Tuesday 12 January 2016

David Bowie - The Legacy

Please indulge me, and allow me a short preamble. When I started writing this blog, my intention was to write about music. The idea was that it would promote local music and local bands. The trouble was that I found it extremely hard to write anything interesting. Just about every performance can be summed up as "They were brilliant", "They were alright" or "They were rubbish" and there is only so many ways you can say that and make it readable. But once in a while, there is something that has to be said....

I have spent the best part of the last two days mulling over why I feel so distraught over the death of a man I've never met. What was it about Bowie that was so special? There are plenty of other musicians with long careers who have made a shedload of brilliant recordings. There are plenty who have been stylish. There are plenty who have caught the zeitgiest of an age. What made me feel so different about Bowie? I read the comment by Rosie Canning on my Bowie RIP blog, a lovely friend. As soon as I read her words, it all fell into place.
"When I was a gawky, self-conscious teenager, the odd one out, the troublemaker, the kid from the children's home. His lyrics were my friend, he somehow understood the awfulness of my life but gave me hope. I had somewhere to vent my frustrations, somewhere to rebel, by listening to him. He helped form my identity too, amongst thousands. But when I was 13 and in the music room, he was all mine, my very special friend."
When you heard the music of Bowie, you realised that you weren't the only person who felt a bit different. You weren't the only person who sometimes felt like a freak. You weren't the only person in the world feeling insecure and odd. Bowie wrote music that you could lock yourself in your room and make friends with. The theme running through all of his 1970's work was outsiders and people who didn't fit in. But not only that, the outsiders in the pictures Bowie painted were hip and cool. Rebel Rebel is an anthem to being different and cool at the same time. Then there are songs like Kooks, where Bowie lets us into his own insecurity. A song to has son. Not telling him how to live his life, but pleading with him to stay part of "our lovers story". Bowie the megastar pleading with his own small child to keep a place for him in his heart. At the time I hated the song. It was a bit too raw and personal for an eleven year old. Like much of Bowies work, it took me years to really get it.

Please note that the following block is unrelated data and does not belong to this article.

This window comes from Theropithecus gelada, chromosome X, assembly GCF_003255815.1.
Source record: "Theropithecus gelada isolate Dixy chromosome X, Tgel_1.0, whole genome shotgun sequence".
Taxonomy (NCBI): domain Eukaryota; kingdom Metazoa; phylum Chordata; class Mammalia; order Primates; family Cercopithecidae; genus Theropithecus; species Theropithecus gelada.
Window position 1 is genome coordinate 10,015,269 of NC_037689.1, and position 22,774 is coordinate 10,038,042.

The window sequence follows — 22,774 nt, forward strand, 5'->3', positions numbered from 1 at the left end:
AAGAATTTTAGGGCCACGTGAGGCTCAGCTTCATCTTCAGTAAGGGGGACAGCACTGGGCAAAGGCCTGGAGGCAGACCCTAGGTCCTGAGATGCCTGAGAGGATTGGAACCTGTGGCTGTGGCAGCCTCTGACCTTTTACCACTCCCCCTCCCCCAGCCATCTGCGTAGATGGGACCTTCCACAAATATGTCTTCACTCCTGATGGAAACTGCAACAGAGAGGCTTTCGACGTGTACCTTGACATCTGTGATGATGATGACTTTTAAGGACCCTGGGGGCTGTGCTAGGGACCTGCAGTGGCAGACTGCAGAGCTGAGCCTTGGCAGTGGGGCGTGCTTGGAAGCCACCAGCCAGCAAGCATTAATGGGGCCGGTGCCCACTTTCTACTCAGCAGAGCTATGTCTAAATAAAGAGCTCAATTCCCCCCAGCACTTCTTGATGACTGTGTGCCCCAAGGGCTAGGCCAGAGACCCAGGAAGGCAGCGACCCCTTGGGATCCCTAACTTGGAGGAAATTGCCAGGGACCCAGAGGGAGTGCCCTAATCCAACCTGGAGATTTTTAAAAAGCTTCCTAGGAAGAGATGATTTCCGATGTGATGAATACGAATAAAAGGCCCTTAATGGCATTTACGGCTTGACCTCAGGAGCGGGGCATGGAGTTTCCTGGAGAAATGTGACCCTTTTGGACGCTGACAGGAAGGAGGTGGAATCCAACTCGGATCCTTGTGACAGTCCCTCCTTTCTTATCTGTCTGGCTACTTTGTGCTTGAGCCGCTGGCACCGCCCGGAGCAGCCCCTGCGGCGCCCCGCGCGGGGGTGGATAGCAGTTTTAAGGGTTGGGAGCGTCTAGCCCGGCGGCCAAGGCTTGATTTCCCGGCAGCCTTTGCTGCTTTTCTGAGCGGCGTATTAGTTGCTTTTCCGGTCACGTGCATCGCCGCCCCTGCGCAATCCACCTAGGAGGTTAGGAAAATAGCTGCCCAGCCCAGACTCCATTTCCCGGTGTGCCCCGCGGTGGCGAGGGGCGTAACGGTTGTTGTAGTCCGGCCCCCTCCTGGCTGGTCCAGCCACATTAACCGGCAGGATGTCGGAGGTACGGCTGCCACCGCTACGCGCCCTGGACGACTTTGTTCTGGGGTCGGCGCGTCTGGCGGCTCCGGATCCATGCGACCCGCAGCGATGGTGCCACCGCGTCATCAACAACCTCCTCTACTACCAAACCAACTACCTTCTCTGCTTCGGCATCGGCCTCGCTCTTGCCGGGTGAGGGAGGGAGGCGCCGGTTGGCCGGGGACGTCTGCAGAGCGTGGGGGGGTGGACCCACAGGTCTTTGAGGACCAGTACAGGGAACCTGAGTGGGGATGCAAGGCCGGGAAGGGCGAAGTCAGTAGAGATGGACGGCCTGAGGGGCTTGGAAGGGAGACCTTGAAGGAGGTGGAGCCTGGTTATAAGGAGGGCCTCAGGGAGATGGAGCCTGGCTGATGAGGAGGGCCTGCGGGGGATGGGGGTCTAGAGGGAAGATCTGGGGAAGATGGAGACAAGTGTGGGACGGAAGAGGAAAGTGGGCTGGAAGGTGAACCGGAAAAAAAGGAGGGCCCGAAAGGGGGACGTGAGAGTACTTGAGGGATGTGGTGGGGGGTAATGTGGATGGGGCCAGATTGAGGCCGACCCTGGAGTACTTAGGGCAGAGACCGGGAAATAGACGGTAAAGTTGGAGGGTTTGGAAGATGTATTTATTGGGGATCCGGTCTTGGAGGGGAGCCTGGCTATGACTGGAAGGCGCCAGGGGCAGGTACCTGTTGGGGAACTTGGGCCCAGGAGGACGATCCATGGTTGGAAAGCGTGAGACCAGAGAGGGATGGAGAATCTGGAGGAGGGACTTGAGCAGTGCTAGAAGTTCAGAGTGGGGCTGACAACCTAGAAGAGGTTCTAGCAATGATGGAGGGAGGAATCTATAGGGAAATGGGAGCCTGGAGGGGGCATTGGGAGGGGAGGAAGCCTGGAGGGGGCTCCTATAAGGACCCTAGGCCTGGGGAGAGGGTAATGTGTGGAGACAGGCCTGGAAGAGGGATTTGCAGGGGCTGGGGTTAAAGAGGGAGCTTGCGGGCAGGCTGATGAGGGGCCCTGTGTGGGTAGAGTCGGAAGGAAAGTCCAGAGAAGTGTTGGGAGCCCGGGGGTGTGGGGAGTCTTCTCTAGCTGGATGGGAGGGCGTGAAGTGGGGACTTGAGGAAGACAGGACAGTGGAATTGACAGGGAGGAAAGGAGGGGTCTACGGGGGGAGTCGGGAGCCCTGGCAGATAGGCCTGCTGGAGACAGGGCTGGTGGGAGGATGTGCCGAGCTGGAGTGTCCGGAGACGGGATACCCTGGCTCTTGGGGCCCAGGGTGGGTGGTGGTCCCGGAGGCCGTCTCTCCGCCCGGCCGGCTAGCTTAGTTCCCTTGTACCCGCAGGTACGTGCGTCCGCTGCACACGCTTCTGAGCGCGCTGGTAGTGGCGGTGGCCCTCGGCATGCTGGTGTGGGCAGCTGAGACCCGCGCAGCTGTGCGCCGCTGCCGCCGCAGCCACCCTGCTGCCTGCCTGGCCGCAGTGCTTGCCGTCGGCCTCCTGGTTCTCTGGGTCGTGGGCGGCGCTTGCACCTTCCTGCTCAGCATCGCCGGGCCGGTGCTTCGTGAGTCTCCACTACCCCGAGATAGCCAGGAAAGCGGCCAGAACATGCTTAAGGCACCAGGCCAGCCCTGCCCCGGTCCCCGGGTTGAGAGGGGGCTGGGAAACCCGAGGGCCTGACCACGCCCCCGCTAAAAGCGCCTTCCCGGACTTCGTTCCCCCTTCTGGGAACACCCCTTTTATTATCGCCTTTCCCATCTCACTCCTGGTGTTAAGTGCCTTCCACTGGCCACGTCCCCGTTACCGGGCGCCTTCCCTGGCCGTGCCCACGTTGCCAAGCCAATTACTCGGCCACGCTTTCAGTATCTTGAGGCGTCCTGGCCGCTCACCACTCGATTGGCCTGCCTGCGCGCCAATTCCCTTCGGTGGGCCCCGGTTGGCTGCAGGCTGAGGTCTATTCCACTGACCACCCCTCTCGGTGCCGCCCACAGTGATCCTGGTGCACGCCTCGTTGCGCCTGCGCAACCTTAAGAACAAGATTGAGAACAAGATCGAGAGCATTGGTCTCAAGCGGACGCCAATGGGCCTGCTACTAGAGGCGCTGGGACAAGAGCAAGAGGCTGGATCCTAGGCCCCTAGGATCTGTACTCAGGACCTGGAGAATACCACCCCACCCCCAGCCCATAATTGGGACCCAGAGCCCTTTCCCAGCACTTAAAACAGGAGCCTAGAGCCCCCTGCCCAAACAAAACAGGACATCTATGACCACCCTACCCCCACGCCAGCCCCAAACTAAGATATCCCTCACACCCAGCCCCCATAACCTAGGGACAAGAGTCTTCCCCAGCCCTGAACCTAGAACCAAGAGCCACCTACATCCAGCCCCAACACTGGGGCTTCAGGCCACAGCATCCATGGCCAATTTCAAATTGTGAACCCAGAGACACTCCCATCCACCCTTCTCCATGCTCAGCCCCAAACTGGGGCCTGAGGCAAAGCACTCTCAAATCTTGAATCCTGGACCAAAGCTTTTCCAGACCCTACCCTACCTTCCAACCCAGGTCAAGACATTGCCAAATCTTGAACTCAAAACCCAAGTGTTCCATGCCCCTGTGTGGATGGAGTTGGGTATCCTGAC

In the late 1970's my favourite Bowie album was "Low".  Of all the Bowie albums, it is by far the most experimental. I owned it on an 8 track,so I could put it on and listen to it ad infinitum, which I often did, three for four times on the bounce. Sometimes I'd fall asleep and it would still be playing in the morning. My favourite track was "Be my wife", followed by "Speed of Life".  At the time I was probably as insecure as it was possible to be. I totally got the vibe of  "Be my wife". It summed up all of the sexual insecurity I felt at the time. The first verse and chorus summed up how I felt

Sometimes you get so lonely
Sometimes you get nowhere
I've lived all over the world
I've left every place

Please be mine
Share my life
Stay with me
Be my wife

At the time I'd only ever lived in Mill Hill with my parents, but I totally got the feeling of outsiderness. Bowie was a fantastically good looking and successful man, he probably could have had any woman he wanted, but in this he's pleading. He is raging against loneliness. He wants someone to share his loneliness and take the pain away. As an insecure fourteen year old, this was the first first song I'd ever heard that I felt I could have written. Or maybe Bowie had written it specially for me, to help me get through a very difficult period.

Then there was "Speed of Life". What message did this send? Well it is an instrumental. But it was a the first song on the album. I would put the album on, switch off the light and the beauty of the music would just wash over me. Unlike many instrumentals, it is simple and beautiful. However I felt, it would make me feel better. These days we don't really get too many artists putting instrumental tracks on albums. I always got what Bowie was saying in the music, with or without lyrics.

As I progressed through my teens, I found that the people I got on best with also appreciated the music of Bowie. As well as Low, I loved "Station to Station". Golden Years is such a beautifully structured track. Over the years it has become my favourite Bowie song to chill to. On a pub jukebox, Rebel Rebel is the one, but in a quiet moment, Station to Station is like a rare treat to savour.